The first level of meaning is the scene itself. Leonardo chose an exact moment in the Gospel narration of the Last Supper. “In truth, I tell you, one of you will betray me…” says Jesus, who is shown in the act of speaking. This revelation surges outwards amongst the Disciples who react, each in his own way, coalescing them into four groups of three. Christ has an expression of resigned sadness and at the same time, an assured and regal poise. He gestures to the wine with his right hand, to the bread with his left, instituting the fundamental Christian ritual of the Eucharist. The movement of the Disciples isolates Jesus, leaving Him alone at the centre of the composition. He is the only person to have a geometrical shape, an almost perfect equilateral triangle. He is also the only person to wear robes in red and dark blue. This is a tradition that descends from Mediaeval traditions in painting and stained glass. The most expensive pigments to make were deep blue and bright red, requiring pulverized lapislazuli and gold respectively, and so over the centuries, these pigments were used only for the most important figures in the composition.

Leonardo painted the Apostles after having made countless drawings, some of which have survived in his notebooks. One preparatory drawing shows the Apostles labelled with their names.

Leonardo da Vinci study for Last Supper
By Leonardo da Vinci –  Public Domain,

In fact, each Apostle had acquired a sort of standard appearance throughout the history of art up until that point, so that a person could recognize them in paintings and frescoes. In the same way, saints and martyrs were often depicted with certain objects that left no doubt as to their identity, such as John the Baptist’s rough animal-skin clothes, St. Peter’s keys, St. Catherine’s wheel and so forth. And so we know who attended the Last Supper – namely the identity of the Apostles – from the facial expressions that Leonardo gave them. On the far left, Bartholomew is rising to his feet, incredulous. James Minor is seated, trying to attract Peter’s attention with a hand on his shoulder. Andrew has both hands in the air, a gesture still used in Italy today to mean “it wasn’t me, honest!”

Bartholomew James Minor Andrew Last Supper Leonardo da Vinci-W1200
Bartholomew, James Minor, Andrew, Last Supper by Leonardo da Vinci, image Public Domain,

The next group of three is complicated. Judas is a dark figure, leaning back from his position close to Jesus and over the table, so that his head is actually the next, the fourth, in the sequence. He is clutching a bag of money in his right hand, while his left is about to take a piece of bread. In fact, Jesus would shortly reveal to John that the traitor would be he who would dip his bread into the same bowl as Him.

Judas is distanced from the other Apostles by his dark, shadowed complexion, and by an apparently broken nose. Behind his back there is a knife held by a mysterious hand. It could be Peter’s, it could be a disembodied 27th hand belonging to no-one in the composition.

Peter, the next in the sequence, is leaning in the opposite direction to Judas, so that although he is sitting next to Andrew – they were brothers – his head is very close to John the Evangelist. This is because, in the Gospel narration, Peter is asking John to ask Jesus who the traitor would be. John was the youngest Apostle, which was why he was traditionally shown without a beard.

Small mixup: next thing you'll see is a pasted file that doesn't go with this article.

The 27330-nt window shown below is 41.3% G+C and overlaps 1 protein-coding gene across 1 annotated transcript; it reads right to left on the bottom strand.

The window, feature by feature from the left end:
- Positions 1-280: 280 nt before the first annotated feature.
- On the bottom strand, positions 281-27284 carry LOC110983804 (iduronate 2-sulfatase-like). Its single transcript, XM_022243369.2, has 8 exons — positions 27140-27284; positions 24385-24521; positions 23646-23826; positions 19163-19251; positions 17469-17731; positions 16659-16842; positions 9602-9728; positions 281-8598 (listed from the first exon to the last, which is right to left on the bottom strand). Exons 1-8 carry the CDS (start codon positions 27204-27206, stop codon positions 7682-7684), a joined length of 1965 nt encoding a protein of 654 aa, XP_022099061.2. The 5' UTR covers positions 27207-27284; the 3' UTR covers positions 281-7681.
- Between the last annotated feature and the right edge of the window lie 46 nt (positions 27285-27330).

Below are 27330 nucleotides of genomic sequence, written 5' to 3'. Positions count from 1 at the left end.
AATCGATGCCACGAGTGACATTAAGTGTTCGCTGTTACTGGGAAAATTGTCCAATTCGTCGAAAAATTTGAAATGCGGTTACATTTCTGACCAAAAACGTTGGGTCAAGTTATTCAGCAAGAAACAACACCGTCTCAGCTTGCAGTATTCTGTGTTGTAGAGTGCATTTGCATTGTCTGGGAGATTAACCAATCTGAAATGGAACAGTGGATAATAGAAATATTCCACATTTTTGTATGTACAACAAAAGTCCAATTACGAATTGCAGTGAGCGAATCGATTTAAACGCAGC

Judas, Peter, John the Evangelist, the Last Supper, Leonardo da Vinci
Judas, Peter, John the Evangelist, the Last Supper, Leonardo da Vinci, image Public Domain,

Then, on the right of Jesus, there is Thomas, pointing upwards with a finger. This gesture was familiar to monks during the Renaissance: as meals in the refectory had to be taken in silence, in order to indicate God there was a conventional sign, thumb and index finger extended, the others closed. James Major is next, in a green robe. Philip is gesturing with both hands towards his heart, saying in tortured self-doubt, “Could it be I?”

Thomas, James Major, Philip, the Last Supper by Leonardo da Vinci
Thomas, James Major, Philip, the Last Supper by Leonardo da Vinci, image Public Domain,

Matthew, the only educated man amongst the Apostles, is debating the matter, hands outstretched towards Jesus while he himself is deep in conversation with the other two Apostles in the right-hand group, Thaddeus, and lastly Simon.

Philip Matthew Thaddeus Simon Last Supper Leonardo da Vinci
Philip, Matthew, Thaddeus, Simon, the Last Supper by Leonardo da Vinci, image Public Domain,

Judas is one of us

Leonardo brought about many small revolutions with this painting, advances that may seem insignificant to us in our scientific and relatively unspiritual age, but that at the time were momentous. Firstly, he completely broke with tradition as regards the position of Judas. Painters before Leonardo made sure that Judas was very different to the rest of the Apostles, often by placing him alone, on our side of the table, or by making him the only one without a halo. Leonardo puts him together with the rest, one of the twelve, part of the overall sequence, and none of his figures have a halo. Secondly, this is probably the first painting in which an artist has tried to depict the variety of human psychology. Each Apostle reacts in his own, unique way, and Leonardo depicts this using all the methods possible, facial expression, bodily position, and above all, the gestures of the hands.

An unusual perspective

Leonardo was a master of perspective, a fundamental Renaissance rediscovery, and in this painting he both broke the rules, and used it to add extra significance to the work. He broke the rules, because when you are standing the in the refectory, the perspective seems wrong. The upper edge of the tapestries ought to follow straight from the ceiling moulding in the real room, but they don’t. This is because Leonardo wanted to paint the fresco at a raised level, both so that it could be seen by all the monks in the room, and because the Gospel describes the Last Supper as having taken place in a room on an upper floor. If he had used perspective correctly, we would have seen nothing of what is on the table, and the table itself would have obscured most of the figure’s bodies. So he painted the scene with a perspective view that would be correct if the observer were at a height of about twelve feet.
The lines of perspective, the tapestries and the ceiling beams, converge at a vanishing point that is just above Jesus’ right eye. On his temple. “Tempia” in Italian. The word’s etymology indicates Christ’s centrality in faith, the church and the universe.

Astrological sequence